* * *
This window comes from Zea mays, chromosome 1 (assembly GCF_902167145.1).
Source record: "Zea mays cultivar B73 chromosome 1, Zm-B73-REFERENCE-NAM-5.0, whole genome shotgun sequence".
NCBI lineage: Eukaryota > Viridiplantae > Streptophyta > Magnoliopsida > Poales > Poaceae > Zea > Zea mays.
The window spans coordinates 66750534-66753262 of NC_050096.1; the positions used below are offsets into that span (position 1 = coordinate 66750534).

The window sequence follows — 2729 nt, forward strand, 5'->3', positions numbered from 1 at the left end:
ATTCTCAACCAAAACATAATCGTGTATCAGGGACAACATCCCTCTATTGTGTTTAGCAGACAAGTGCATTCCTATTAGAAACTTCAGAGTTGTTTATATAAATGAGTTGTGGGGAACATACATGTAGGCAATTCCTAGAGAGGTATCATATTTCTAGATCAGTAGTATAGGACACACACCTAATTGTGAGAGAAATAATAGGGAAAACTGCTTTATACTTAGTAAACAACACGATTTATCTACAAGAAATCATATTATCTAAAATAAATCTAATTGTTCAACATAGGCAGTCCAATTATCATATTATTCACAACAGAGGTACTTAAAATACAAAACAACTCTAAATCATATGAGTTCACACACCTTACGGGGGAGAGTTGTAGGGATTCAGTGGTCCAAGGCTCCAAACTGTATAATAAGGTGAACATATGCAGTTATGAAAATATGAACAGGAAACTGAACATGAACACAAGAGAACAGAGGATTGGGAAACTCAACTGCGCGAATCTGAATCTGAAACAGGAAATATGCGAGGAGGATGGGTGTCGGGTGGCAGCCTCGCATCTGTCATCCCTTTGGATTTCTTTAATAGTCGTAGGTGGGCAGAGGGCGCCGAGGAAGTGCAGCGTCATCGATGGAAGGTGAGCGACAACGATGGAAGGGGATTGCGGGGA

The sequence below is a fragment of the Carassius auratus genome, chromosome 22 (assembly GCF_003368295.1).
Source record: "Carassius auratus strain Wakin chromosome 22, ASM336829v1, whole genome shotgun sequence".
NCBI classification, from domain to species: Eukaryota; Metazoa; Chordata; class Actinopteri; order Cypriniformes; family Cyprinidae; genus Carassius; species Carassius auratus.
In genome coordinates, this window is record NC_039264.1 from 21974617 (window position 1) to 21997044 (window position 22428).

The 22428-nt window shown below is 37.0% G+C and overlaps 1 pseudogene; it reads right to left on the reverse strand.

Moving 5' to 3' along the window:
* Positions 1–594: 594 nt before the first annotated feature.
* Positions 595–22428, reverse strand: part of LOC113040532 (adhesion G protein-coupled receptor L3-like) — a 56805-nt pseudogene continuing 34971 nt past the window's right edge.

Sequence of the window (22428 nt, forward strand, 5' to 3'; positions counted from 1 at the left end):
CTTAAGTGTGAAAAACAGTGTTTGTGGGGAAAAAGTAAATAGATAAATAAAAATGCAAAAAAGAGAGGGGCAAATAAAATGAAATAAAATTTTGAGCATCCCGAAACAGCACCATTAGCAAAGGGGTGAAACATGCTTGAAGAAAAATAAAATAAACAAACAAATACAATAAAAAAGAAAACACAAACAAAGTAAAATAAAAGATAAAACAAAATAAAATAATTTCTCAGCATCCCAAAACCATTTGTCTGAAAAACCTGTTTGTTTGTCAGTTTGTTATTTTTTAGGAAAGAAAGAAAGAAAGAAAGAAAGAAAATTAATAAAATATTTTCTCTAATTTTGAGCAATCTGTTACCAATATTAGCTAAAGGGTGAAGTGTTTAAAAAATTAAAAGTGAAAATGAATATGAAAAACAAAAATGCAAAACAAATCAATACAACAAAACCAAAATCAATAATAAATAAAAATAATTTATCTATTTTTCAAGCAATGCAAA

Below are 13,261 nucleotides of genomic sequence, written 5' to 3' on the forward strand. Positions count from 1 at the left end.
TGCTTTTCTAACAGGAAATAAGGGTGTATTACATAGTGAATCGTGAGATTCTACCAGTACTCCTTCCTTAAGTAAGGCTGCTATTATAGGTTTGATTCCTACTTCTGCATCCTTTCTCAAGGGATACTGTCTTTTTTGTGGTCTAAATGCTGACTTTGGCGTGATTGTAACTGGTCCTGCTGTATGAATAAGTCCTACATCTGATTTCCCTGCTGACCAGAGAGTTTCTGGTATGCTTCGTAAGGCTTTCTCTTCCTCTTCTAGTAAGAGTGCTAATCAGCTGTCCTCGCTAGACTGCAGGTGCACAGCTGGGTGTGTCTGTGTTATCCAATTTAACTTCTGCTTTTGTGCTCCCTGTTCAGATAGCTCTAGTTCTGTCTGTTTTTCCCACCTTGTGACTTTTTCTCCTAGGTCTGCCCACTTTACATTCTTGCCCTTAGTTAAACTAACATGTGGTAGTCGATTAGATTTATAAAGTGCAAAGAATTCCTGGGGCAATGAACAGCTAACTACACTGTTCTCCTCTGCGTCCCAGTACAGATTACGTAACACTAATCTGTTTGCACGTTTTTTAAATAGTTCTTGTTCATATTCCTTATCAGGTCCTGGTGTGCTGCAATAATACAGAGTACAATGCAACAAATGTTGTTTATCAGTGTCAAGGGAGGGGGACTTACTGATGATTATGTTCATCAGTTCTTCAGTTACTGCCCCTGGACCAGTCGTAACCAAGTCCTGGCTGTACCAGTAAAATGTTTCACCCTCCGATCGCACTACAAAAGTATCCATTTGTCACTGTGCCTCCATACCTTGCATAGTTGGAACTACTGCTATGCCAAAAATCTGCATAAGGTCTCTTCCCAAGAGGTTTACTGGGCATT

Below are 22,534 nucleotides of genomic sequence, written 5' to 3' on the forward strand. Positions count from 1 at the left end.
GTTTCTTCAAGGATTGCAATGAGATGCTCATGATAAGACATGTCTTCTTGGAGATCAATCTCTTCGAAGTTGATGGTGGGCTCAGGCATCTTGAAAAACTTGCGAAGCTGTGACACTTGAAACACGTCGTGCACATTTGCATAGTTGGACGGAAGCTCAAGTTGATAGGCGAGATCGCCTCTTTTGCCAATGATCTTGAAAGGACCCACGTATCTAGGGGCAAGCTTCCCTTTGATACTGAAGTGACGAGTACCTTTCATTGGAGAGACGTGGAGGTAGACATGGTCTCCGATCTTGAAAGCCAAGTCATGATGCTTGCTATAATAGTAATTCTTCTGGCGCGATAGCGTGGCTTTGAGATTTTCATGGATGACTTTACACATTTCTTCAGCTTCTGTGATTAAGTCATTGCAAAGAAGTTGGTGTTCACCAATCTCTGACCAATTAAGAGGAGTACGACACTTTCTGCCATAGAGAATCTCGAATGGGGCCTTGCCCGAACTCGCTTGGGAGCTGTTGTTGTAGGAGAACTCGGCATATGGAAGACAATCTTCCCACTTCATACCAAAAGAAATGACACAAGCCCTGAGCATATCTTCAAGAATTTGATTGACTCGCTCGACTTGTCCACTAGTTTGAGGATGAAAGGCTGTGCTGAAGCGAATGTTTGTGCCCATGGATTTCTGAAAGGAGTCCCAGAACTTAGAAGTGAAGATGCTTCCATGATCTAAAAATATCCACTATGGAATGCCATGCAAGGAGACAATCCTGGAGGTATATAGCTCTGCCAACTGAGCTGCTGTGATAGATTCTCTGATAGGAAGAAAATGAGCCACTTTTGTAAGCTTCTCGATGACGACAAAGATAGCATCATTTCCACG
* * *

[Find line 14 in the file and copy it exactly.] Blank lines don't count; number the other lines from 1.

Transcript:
* Positions 595–22428, reverse strand: part of LOC113040532 (adhesion G protein-coupled receptor L3-like) — a 56805-nt pseudogene continuing 34971 nt past the window's right edge.